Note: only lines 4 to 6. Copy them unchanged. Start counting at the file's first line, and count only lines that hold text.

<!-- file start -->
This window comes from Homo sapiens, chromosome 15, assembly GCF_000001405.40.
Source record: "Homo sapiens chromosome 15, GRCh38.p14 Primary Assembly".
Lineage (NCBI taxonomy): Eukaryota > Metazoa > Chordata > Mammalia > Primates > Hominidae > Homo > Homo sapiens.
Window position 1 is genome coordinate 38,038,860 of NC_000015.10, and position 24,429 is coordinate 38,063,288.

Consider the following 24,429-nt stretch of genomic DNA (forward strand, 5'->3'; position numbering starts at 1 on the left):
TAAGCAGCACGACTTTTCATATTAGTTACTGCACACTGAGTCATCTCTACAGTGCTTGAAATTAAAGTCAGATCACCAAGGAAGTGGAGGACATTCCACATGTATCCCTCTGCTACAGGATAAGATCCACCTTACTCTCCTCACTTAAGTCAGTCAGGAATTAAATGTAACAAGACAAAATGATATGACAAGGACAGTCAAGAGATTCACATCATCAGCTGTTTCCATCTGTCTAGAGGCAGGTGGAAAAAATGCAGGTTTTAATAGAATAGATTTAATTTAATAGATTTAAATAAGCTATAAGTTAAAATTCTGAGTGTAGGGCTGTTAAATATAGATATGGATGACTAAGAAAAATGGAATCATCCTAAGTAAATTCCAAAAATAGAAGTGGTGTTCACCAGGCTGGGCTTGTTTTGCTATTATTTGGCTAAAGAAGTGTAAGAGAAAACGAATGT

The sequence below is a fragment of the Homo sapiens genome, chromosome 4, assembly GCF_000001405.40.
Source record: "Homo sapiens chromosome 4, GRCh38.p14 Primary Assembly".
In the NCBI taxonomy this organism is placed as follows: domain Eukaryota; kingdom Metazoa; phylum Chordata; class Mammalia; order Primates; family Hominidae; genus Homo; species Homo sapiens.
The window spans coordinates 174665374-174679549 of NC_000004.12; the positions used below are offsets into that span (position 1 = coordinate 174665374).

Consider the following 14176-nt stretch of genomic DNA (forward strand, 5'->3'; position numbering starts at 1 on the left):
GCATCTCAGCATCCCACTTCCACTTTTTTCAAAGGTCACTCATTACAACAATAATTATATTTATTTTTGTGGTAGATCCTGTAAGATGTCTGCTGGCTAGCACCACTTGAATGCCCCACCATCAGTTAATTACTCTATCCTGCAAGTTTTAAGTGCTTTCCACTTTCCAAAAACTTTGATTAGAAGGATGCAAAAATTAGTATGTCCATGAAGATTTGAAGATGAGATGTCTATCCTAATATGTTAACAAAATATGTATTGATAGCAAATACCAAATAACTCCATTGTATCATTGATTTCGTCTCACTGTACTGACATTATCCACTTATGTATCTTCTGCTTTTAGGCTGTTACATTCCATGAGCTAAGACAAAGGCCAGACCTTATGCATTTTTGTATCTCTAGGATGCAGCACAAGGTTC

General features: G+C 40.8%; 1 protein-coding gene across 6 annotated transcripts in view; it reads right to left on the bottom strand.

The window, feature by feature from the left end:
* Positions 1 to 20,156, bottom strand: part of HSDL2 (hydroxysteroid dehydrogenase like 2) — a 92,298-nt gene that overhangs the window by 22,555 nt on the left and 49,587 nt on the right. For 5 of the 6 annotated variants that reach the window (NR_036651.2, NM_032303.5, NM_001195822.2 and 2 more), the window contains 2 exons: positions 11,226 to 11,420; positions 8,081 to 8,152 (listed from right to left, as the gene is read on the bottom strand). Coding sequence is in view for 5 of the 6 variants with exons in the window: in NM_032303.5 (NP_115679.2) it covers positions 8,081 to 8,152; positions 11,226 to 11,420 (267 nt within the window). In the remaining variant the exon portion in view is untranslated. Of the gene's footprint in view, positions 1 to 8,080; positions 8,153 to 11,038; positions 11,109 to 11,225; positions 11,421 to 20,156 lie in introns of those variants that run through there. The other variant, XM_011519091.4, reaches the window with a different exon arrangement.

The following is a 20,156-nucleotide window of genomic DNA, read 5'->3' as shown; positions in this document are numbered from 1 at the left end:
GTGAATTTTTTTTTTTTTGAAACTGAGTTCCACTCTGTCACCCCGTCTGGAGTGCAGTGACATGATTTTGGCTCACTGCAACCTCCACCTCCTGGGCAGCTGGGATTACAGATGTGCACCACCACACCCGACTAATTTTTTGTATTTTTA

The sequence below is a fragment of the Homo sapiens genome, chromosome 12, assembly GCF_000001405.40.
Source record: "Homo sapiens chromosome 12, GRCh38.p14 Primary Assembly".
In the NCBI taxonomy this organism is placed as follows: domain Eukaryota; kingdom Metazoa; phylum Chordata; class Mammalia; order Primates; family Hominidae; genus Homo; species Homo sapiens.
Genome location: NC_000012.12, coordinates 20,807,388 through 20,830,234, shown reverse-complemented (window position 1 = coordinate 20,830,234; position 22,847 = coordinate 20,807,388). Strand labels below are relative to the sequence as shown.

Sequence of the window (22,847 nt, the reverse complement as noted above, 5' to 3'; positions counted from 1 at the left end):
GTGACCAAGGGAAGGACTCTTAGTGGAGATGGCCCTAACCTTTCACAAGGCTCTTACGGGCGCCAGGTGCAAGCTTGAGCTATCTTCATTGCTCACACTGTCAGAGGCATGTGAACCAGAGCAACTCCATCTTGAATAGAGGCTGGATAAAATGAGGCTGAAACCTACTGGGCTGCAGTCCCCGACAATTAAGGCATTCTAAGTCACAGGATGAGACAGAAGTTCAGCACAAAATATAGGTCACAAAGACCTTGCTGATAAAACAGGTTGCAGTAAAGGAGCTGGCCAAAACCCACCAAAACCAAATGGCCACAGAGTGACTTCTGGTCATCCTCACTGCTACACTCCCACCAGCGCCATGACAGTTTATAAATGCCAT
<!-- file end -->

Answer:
Window position 1 is genome coordinate 38,038,860 of NC_000015.10, and position 24,429 is coordinate 38,063,288.

Consider the following 24,429-nt stretch of genomic DNA (forward strand, 5'->3'; position numbering starts at 1 on the left):
TAAGCAGCACGACTTTTCATATTAGTTACTGCACACTGAGTCATCTCTACAGTGCTTGAAATTAAAGTCAGATCACCAAGGAAGTGGAGGACATTCCACATGTATCCCTCTGCTACAGGATAAGATCCACCTTACTCTCCTCACTTAAGTCAGTCAGGAATTAAATGTAACAAGACAAAATGATATGACAAGGACAGTCAAGAGATTCACATCATCAGCTGTTTCCATCTGTCTAGAGGCAGGTGGAAAAAATGCAGGTTTTAATAGAATAGATTTAATTTAATAGATTTAAATAAGCTATAAGTTAAAATTCTGAGTGTAGGGCTGTTAAATATAGATATGGATGACTAAGAAAAATGGAATCATCCTAAGTAAATTCCAAAAATAGAAGTGGTGTTCACCAGGCTGGGCTTGTTTTGCTATTATTTGGCTAAAGAAGTGTAAGAGAAAACGAATGT